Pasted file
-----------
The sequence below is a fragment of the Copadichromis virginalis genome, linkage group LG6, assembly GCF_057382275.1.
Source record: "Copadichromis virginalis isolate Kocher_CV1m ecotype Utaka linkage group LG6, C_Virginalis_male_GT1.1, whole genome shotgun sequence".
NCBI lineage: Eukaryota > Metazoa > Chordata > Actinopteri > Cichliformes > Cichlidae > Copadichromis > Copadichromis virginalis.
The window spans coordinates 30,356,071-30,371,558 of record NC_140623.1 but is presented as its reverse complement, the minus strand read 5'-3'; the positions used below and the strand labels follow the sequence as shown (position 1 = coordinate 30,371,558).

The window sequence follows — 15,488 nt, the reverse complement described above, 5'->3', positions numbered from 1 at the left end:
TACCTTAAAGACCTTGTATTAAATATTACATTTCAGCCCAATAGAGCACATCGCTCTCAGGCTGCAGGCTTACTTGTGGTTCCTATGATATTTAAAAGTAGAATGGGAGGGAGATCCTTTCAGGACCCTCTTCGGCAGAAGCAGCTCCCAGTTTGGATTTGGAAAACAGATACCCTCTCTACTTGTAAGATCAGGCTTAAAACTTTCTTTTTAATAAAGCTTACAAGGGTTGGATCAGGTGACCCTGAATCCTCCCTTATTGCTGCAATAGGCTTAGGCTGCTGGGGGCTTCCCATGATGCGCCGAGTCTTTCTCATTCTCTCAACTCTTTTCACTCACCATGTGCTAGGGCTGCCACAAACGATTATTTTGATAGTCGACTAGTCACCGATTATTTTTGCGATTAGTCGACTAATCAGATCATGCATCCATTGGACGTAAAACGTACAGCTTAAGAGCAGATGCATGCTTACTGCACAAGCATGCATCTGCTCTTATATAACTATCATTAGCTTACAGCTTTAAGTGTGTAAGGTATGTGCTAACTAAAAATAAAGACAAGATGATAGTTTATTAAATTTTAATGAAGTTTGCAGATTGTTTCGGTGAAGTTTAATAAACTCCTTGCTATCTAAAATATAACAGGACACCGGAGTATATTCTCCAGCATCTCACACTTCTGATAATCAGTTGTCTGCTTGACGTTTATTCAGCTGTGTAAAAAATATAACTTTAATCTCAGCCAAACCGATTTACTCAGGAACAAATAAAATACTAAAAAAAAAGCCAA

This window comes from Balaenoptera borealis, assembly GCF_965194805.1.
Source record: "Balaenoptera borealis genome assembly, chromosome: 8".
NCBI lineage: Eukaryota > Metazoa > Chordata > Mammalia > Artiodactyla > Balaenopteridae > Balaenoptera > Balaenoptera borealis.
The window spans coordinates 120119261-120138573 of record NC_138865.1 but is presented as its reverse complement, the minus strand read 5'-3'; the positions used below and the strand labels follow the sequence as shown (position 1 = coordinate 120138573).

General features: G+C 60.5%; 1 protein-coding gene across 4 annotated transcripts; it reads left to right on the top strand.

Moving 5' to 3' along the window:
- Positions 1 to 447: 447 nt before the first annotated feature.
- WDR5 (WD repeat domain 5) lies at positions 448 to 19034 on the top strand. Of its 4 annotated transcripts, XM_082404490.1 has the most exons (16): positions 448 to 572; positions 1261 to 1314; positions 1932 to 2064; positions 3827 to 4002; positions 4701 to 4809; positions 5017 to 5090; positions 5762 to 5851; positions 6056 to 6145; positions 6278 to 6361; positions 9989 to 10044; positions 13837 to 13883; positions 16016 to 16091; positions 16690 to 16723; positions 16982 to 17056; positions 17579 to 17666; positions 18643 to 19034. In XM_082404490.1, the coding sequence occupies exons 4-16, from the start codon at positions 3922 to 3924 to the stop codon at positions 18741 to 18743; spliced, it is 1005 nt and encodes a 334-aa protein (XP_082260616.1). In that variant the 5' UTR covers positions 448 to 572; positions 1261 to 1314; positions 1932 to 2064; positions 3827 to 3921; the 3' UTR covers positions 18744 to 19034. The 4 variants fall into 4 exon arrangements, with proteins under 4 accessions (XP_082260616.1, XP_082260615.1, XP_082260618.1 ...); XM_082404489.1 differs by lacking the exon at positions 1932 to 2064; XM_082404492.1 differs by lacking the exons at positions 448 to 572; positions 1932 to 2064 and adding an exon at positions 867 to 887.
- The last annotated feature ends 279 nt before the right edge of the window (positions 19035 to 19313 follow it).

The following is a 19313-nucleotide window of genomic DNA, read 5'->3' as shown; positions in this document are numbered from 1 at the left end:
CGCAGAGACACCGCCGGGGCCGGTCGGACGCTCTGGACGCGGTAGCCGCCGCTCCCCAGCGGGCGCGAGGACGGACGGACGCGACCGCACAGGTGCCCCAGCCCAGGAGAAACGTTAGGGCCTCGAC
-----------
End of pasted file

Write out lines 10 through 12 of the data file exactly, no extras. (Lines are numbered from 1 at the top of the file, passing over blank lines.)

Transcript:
The window spans coordinates 120119261-120138573 of record NC_138865.1 but is presented as its reverse complement, the minus strand read 5'-3'; the positions used below and the strand labels follow the sequence as shown (position 1 = coordinate 120138573).

General features: G+C 60.5%; 1 protein-coding gene across 4 annotated transcripts; it reads left to right on the top strand.

Moving 5' to 3' along the window: